A Star is Born, the new film co-written and directed by Bradley Cooper, is a cinematic perfect storm. Take a time-honored (but potentially stale) premise, a lead actress heretofore only known as a flamboyant pop star, a leading man who has never directed a feature film and a batch of original songs. Put them through the grinder of the Hollywood studio system, and you would typically have a disaster on your hands. Instead, this 2018 iteration of A Star is Born is a sensational love story that leaps off the screen thanks to the chemistry of its leading couple and its top-notch soundtrack.
Bradley Cooper plays Jackson Maine, a rock star at the peak of his craft and burdened by a serious monkey on his back. After a show, Jackson is in search of his next drink and wanders into a drag bar where he sees Ally (Lady Gaga) perform Edith Piaf’s signature tune, La Vie En Rose. He’s smitten by her voice, but after a few hours of wandering through town with Ally, he’s more smitten by her as a woman.
Jackson quickly discovers that Ally is a natural songwriter and coaxes her onstage for one of the most electrifying music moments in recent film history. Those familiar with the previous versions of this film know what awaits. As Ally’s star rises, Jackson’s begins to fade, and their love is tested by alcohol, drugs and the price of fame.
Love stories sink or swim on the chemistry of their leading couple, and Bradley Cooper and Lady Gaga deliver a knockout as the star-crossed lovers. The film avoids any kind of “meet cute” and focuses instead on the tiny details of meeting someone for the first time — the way their fingers brush each other for a moment, the way Jackson looks in Ally’s eyes as he doctors her bruised hand in the parking lot of a supermarket, the “Who? Me?” look on Ally’s face when Jackson tells her she’s beautiful. Every nuance is pitch perfect. The entire film rests on the believability of their relationship. Without it, none of the film’s third act pays off.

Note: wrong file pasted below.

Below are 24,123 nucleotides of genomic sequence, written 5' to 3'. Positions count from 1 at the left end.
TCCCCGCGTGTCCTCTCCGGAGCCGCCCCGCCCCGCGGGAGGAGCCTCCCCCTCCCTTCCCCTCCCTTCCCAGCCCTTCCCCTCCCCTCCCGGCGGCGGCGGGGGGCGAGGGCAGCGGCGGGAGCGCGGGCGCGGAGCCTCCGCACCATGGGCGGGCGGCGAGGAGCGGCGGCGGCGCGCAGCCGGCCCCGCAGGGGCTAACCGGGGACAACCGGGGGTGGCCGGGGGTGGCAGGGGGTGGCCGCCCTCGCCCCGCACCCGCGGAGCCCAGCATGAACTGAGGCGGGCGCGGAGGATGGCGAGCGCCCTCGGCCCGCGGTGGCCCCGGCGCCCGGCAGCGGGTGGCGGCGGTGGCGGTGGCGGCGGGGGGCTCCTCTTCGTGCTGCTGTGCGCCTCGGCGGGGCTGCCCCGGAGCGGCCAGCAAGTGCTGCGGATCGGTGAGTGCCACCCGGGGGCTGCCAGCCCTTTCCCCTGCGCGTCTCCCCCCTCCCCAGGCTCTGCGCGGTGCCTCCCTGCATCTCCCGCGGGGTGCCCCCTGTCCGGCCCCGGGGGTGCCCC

The supporting actors are perfectly cast. Sam Elliott matches Bradley Cooper’s intensity as Jackson’s older brother and father figure, Bobby. Despite his long-standing reputation as a rude, crude stand-up comedian, Andrew Dice Clay has found new life as a character actor, and his portrayal of Ally’s father is truly touching. Even Dave Chappelle’s brief appearance as an old musician friend of Jackson’s helps to ground the film at a critical moment.
Matthew Libatique’s choices as cinematographer give the film an immediacy and urgency. His over-the-shoulder POV shots and extreme close-ups put the audience in the thick of the concert performances and in the midst of Jackson and Ally’s personal lives. You can practically smell the sweat coming off the musicians and the alcohol seeping from Jackson’s pores. The usual wide shots and grandiose concert panoramas would destroy the intimacy. It’s as if the crowd is just a theory, and the only two people on stage are Jackson and Ally. We see the intensity of their connection without having it diluted by flashy camera techniques.
It’s as if the crowd is just a theory, and the only two people on stage are Jackson and Ally. We see the intensity of their connection without having it diluted by flashy camera techniques.
Of equal importance is the quality of the soundtrack. You can’t sell the idea that Jackson is a mega-selling rock star nor that Ally is a newly-discovered sensation if the songs themselves are dead on arrival. A Star is Born features the best original songs since Ryan Bingham and T-Bone Burnett teamed up for 2009’s Crazy Heart. Lady Gaga and Mark Ronson should probably clear off some mantle space come Oscar-time.
Given the meme-ification of America and the long march through awards season, the backlash to A Star is Born is certainly on the horizon. Mark my words. Social media loves to kill its darlings (and sometimes popular culture right along with it). Just ignore any naysayers, take your guy or gal by the hand, and head to the theater. It’s hard to find a romance that resonates like this one. It’s one of the best films of year.
The Movie Isle
Scott Phillips holds a degree in print journalism from the University of Georgia and is currently a member of the Georgia Film Critics Association (GAFCA). In addition to his role as a correspondent for Timed Edition, Scott serves as the Executive Editor and Senior Writer for themovieisle.com. From 2013 through 2017, he reviewed films for filmdispenser.com. Along with his duties as a critic, Scott serves as the Content Programmer for the Way Down Film Festival held in Columbus, Georgia every fall.